önig who was getting cards. This is another daughter of Kasper König, the sister of Hiroko-christened Coco.

The third and final batch of I MET lists that I've been sent from Art Gallery Ontario, focus on December, when On and Hiroko made a trip to Japan. I suspect that the object of the trip was to introduce Akito to On's and Hiroko's parents. I suppose one can take a six-month old baby in a plane for sixteen hours, if one has good enough reason - as here - but it wouldn't be much fun for all concerned.

December 20, 1978
Yukio Ishibashi
Reiko Ishibashi
Michie Ishibashi
Koichiro Ishibashi
Tone Ishibashi
Mari Kida
Kazuo Akao
Keiko Narahara
Ikko Narahara
Hiroshi Nozawa
Keikichi Matsuoka

I have access to I WENT for this time, as well as I MET. Thanks go to the University of Michigan Library for this glorious development, of which more later. The maps for Dec.20, 21 and 22 show that On Kawara was staying in the same house he stayed in back in December 1970 when he last visited Japan. I think this was the home of Yukio and Reiko Ishibashi.


It may be that Reiko was On's sister and that she married Yukio Ishibashi, but that may be embarrassingly wide of the mark.

Note that On did not see Hiroko and Akito this day. Which means, presumably, that they were staying with the Hiraoka family.

Ikko Narahara was a well-known Japanese photographer. On Kawara sent him I GOT UP AT postcards, to a Tokyo address, in 1974.

December 21, 1978
Ikko Narahara
Keiko Narahara
Hiroko Narahara
Reiko Ishibashi
Michie Ishibashi
Koichiro Ishibashi
Akito Kawahara
Fumiko Hiraoka

On is still in the same location, I think. Though I will have to check out the Narahara address. The Ishibashi address was given in 1970 postcards as Setagaya, a suburb of Tokyo. I haven't seen any postcards for December 1978.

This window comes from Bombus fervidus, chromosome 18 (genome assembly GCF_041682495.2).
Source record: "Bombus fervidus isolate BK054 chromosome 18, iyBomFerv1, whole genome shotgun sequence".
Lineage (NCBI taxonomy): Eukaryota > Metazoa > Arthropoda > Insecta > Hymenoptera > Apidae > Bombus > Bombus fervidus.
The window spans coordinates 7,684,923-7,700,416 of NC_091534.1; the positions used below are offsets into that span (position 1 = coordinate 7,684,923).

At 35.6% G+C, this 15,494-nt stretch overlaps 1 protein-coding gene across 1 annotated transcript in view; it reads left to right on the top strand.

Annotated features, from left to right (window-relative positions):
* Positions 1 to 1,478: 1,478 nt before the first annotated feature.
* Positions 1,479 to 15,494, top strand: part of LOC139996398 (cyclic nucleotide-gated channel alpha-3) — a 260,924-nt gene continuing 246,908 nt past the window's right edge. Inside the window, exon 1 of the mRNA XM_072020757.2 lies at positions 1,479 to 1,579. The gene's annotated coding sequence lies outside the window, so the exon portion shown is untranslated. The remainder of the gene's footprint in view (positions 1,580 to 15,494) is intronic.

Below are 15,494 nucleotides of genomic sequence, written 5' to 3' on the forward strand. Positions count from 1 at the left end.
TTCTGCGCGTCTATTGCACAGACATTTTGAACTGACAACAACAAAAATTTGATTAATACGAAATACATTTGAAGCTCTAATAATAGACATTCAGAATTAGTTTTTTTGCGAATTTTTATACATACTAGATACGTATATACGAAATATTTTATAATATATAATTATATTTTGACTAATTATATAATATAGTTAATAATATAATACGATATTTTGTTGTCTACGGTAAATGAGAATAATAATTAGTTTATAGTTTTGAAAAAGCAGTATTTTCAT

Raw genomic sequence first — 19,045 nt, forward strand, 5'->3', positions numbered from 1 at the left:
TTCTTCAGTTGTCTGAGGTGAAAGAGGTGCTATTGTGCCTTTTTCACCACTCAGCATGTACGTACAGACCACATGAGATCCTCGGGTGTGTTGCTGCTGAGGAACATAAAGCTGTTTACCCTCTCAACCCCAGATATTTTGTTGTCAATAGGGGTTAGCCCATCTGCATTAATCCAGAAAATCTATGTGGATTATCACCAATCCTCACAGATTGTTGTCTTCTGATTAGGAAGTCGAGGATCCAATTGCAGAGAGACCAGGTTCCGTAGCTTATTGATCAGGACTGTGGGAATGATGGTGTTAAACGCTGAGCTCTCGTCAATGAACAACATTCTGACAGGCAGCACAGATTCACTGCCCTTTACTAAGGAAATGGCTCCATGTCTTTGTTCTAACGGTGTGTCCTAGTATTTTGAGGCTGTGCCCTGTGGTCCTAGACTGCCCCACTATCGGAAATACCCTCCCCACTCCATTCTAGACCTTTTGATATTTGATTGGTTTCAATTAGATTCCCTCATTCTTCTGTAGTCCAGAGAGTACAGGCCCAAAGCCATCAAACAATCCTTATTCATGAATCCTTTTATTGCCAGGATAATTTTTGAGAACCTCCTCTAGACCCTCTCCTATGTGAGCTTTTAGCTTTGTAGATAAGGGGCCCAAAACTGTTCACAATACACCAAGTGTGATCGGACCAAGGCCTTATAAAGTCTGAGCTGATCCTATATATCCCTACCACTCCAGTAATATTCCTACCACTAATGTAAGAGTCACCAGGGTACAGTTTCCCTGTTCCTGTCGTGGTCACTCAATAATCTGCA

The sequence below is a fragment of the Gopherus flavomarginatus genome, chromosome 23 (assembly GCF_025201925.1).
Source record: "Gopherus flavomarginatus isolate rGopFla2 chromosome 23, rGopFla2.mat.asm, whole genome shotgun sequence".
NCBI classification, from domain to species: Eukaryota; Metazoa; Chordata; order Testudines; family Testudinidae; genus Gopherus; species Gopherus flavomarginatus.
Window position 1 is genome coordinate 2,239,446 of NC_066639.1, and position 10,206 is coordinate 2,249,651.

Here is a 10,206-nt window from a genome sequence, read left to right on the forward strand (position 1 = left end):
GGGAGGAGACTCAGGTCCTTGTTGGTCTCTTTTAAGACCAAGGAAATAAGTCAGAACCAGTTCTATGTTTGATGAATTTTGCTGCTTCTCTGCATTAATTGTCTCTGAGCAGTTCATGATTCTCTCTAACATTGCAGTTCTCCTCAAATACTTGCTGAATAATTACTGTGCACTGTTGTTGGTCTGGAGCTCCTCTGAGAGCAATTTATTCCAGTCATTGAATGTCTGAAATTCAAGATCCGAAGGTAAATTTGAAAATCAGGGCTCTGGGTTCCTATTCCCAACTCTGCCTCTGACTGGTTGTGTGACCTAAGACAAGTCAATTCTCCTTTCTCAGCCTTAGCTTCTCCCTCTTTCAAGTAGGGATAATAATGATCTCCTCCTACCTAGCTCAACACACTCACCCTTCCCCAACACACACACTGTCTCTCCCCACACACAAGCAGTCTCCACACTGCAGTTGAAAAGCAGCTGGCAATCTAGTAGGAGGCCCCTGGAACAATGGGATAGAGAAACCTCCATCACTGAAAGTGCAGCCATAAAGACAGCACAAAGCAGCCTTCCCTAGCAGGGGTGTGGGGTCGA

Another Narahara has joined the party. And two of the male Ishibashis are no longer around. Akito is back with his father, but Hiroko isn't. However, Fumiko Hiraoka may be Hiroko's mother.

December 22, 1978
Reiko Ishibashi
Yukio Ishibashi
Hiroko Hiraoka

And now Akito is no longer 'met' because Hiroko's mother was going to be looking after him while On and Hiroko did some travelling. Our intrepid pair set off from the home of Reiko and Yukio Ishibashi bound for New Tokyo International Airport. The I WENT for DEC.22 couldn't be clearer.

Below is the Kawaras' itinerary. First, Hong Kong, then Seoul, then back to Japan.


There are two I WENT maps for DEC.22,1978, one in Setagaya and the other Hong Kong. Then on December 23, there is this:

Reproduced thanks to the understanding of the One Million Years Foundation.

On and Hiroko stuck close to the hotel on day one of their visit. That's the hotel marked with the red pin towards the middle of the Google aerial photo.


The Mandarin Oriental is described by the Google map as 'posh hotel with upscale', something I always insist on when I'm travelling.

For the next day, On's 46th birthday, I have 'I GOT UP AT,' and 'I MET' at my disposal. Oh, and a Date Painting. But let's lay them out in an order that makes sense:

Reproduced thanks to the understanding of the One Million Years Foundation.

Lili Konig was living in Munich, where
Rüdiger Schöttle had his gallery. But what age would she have been? Her sister, Coco (christened Hiroko, remember), was born in 1972. When Heinz Nigg visited New York in November, 1974, he described the children as 'still small', and at the end of his visit they were given Punch and Judy figures of a mouse and an owl. So it seems likely that Lilli was the older and was born in 1970, give or take a year. Which would make her about eight when she got a series of postcards from the Japanese man who seemed to be such a highly regarded friend of her father and mother. She may have been too young to realise that the postcards were an even more thoughtful gift than the owl or the mouse.

And the people On met on his birthday? Hiroko and a couple of Hongkongers, I'm assuming. Maybe there is more to it. Otherwise why is it one of only two 1978 'I MET' lists to be published? Perhaps just to acknowledge that this trip to Asia without Akito took place.

Reproduced thanks to the understanding of the One Million Years Foundation.

Back to the hotel for the main event of the day…

Reproduced thanks to the understanding of the One Million Years Foundation.

Note the use of Far Eastern characters. The very thing that On had avoided using while in Japan at the end of 1970 and the beginning of 1971. As an alternative, Esperanto had been a strange choice back then, for the subtitles. It will be interesting to see how he handled the Japanese newspapers this time around. I mean when he gets back to Japan.